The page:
President Trump claims West Virginia mailmen stealing election ballots

Published: Sep. 30, 2020 at 11:19 AM EDT
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CHARLESTON, W.Va. (WSAZ) - During Tuesday night’s presidential debate, President Donald Trump said mailmen in West Virginia have stolen and sold ballots.

“You either do, Chris, a solicited ballot, where you’re sending it in, they’re sending it back, and you’re sending ... They have mailmen with lots of ... Did you see what’s going on? Take a look at West Virginia. Mailmen, selling the ballots. They’re being sold. They’re being dumped in rivers. This is a horrible thing for our country," President Trump said to debate moderator Chris Wallace.

West Virginia Secretary of State Mac Warner said Trump over spoke during the debate and confused what has happened in West Virginia with incidents in other states across the country. No votes or outcomes have been altered because of mail-in ballots in West Virginia, Warner said.

“(Requesting an absentee ballot) is very quick, very efficient,” Warner said. “Then vote that ballot and get it back in the mail. We didn’t have any problems in the primary to speak of. We had perhaps the best primary in the United States right here in West Virginia, and we’re going to do even better in this general election.”

Warner said 96 percent of ballots have no problems at all while the other 4 percent could be mismarked by the voter or lost in the mail.

“There are two trusted sources, one is your County Clerk, one is, the Secretary of State’s office,” Warner said. “Don’t trust Facebook, don’t trust your neighbor, don’t trust any other sources of information other than those two sources.”

Warner said Trump was likely thinking of a unique circumstance where a postal carrier altered eight absentee ballot applications, not ballots, during the primary election.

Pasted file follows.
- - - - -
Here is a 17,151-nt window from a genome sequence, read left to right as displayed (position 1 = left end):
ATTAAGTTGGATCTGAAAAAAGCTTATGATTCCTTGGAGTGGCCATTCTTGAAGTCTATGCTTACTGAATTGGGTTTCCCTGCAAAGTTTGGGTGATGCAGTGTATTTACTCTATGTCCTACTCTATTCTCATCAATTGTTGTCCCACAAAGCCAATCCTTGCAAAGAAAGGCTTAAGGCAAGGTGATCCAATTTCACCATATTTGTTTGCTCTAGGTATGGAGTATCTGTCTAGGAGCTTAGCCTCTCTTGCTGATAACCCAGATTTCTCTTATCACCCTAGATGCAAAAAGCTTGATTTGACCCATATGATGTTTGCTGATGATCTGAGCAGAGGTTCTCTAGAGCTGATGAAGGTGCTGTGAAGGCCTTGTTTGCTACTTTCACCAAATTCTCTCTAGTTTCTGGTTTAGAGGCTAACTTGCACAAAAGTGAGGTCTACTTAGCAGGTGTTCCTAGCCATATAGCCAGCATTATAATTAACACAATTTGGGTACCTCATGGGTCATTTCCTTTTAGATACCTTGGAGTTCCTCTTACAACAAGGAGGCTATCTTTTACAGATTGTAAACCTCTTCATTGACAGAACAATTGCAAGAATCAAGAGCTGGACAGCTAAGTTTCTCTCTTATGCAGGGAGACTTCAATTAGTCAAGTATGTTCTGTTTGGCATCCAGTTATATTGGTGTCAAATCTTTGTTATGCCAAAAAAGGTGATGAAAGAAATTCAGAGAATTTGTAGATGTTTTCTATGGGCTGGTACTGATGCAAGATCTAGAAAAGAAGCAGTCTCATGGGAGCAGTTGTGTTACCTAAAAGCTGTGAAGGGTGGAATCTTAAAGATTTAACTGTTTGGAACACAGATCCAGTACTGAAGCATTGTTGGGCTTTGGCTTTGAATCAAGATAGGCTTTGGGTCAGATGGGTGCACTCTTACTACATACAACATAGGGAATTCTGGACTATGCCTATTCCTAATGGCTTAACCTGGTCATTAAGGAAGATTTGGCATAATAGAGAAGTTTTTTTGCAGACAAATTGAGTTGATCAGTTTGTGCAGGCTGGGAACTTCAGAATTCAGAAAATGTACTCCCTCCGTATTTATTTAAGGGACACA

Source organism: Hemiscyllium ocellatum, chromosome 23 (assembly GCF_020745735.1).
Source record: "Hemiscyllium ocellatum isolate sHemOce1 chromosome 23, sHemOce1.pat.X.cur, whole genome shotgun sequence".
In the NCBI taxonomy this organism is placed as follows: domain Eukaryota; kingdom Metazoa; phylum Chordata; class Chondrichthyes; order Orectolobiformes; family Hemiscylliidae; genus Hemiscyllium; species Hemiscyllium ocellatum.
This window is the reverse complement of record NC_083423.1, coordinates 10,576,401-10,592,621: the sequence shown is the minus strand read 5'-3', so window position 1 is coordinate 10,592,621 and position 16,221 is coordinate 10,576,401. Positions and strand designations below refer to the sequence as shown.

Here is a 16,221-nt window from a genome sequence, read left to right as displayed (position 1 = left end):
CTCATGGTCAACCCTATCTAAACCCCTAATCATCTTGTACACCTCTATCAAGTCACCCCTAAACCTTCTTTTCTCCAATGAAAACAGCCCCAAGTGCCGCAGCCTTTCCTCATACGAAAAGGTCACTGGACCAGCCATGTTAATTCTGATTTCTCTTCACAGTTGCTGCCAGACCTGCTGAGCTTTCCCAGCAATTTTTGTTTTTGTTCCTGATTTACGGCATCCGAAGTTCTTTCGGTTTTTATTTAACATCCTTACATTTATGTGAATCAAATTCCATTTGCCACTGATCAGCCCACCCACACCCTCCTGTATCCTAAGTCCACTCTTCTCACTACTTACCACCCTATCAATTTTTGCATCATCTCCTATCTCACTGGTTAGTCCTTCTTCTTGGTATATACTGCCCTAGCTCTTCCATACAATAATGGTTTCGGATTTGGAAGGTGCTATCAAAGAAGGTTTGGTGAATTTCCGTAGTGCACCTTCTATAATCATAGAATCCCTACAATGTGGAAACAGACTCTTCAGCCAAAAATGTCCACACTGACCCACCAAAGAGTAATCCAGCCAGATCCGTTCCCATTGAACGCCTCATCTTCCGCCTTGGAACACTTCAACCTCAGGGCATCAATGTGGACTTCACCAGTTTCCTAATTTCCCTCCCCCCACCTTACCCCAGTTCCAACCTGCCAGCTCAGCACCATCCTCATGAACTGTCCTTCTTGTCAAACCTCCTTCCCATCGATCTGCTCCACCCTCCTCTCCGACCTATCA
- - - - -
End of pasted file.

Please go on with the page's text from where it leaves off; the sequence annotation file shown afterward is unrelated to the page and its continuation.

A mail carrier was facing charges in May in connection to the manipulation of absentee voter requests. According to Warner, The U.S. Attorney for the Northern District of WV prosecuted the case, and in July, the postal carrier pleaded guilty. The U.S. Attorney office said the mailman is scheduled to be sentenced on Dec. 4.

“When it does happen, we have the means in place to catch it, which is what we did with our Anti-Fraud Task Force,” Warner said. “The system works as it’s supposed to.”

“The president is highlighting the problems with the vote-by-mail where they simply send ballots out the everybody,” Warner continued. “Right here in West Virginia, to give you an example, we had 450,000 people who voted in the primary. We have 1.2 million registered voters. So if we had sent ballots out to everybody, which is what Washington, Oregon, Utah and some of these other states do, then you would have had 700,000 ballots sitting out there. More ballots not getting used than the people who actually used them. That’s what the president is bringing attention to.”

According to Warner, states can mitigate the increase of possible election fraud with effective strategies to deter, investigate and prosecute those who would attempt to cheat.

“We have conducted extensive training with clerks and election officials, covering everything from cyber security, to continuity of operations, to preventing and detecting fraud. This was a prime example of a dedicated clerk, closely watching her election process, and quickly reporting an anomaly as she had been trained to do. The system worked, and we were able to rapidly assure the voters of West Virginia that the election was secure,” Warner said.

Warner said people can track their absentee ballot from the time it is requested until the completed ballot is processed by their County Clerk office. Warner recommended that if a ballot is not marked as received by election day, the voter goes to their polling place and casts a provisional ballot in case the absentee ballot has been lost in the mail.

Anyone who suspects voter fraud or other improper election activity is asked to contact the Secretary of State’s office at 877-372-8688.

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